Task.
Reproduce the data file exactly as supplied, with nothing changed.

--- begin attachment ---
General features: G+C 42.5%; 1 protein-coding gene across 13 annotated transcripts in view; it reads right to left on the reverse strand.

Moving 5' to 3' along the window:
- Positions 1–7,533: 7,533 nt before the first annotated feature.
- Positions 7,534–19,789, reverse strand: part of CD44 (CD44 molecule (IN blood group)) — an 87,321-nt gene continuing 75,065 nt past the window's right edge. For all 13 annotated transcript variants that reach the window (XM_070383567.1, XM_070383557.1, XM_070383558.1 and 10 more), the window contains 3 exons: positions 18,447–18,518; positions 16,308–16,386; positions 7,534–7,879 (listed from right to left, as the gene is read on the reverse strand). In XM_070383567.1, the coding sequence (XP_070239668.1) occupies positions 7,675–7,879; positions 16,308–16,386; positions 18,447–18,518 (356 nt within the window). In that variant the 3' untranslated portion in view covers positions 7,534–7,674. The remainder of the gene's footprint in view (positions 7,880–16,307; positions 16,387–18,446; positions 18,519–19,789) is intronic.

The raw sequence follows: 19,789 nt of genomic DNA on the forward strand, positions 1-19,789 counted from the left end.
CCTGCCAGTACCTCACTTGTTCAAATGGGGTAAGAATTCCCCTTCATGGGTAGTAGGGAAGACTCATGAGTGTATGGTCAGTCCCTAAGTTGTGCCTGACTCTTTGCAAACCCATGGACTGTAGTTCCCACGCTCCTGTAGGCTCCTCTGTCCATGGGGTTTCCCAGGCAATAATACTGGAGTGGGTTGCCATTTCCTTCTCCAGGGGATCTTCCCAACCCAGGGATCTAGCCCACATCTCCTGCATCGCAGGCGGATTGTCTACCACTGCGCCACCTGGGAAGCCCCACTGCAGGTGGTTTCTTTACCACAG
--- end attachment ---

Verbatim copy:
General features: G+C 42.5%; 1 protein-coding gene across 13 annotated transcripts in view; it reads right to left on the reverse strand.

Moving 5' to 3' along the window:
- Positions 1–7,533: 7,533 nt before the first annotated feature.
- Positions 7,534–19,789, reverse strand: part of CD44 (CD44 molecule (IN blood group)) — an 87,321-nt gene continuing 75,065 nt past the window's right edge. For all 13 annotated transcript variants that reach the window (XM_070383567.1, XM_070383557.1, XM_070383558.1 and 10 more), the window contains 3 exons: positions 18,447–18,518; positions 16,308–16,386; positions 7,534–7,879 (listed from right to left, as the gene is read on the reverse strand). In XM_070383567.1, the coding sequence (XP_070239668.1) occupies positions 7,675–7,879; positions 16,308–16,386; positions 18,447–18,518 (356 nt within the window). In that variant the 3' untranslated portion in view covers positions 7,534–7,674. The remainder of the gene's footprint in view (positions 7,880–16,307; positions 16,387–18,446; positions 18,519–19,789) is intronic.

The raw sequence follows: 19,789 nt of genomic DNA on the forward strand, positions 1-19,789 counted from the left end.
CCTGCCAGTACCTCACTTGTTCAAATGGGGTAAGAATTCCCCTTCATGGGTAGTAGGGAAGACTCATGAGTGTATGGTCAGTCCCTAAGTTGTGCCTGACTCTTTGCAAACCCATGGACTGTAGTTCCCACGCTCCTGTAGGCTCCTCTGTCCATGGGGTTTCCCAGGCAATAATACTGGAGTGGGTTGCCATTTCCTTCTCCAGGGGATCTTCCCAACCCAGGGATCTAGCCCACATCTCCTGCATCGCAGGCGGATTGTCTACCACTGCGCCACCTGGGAAGCCCCACTGCAGGTGGTTTCTTTACCACAG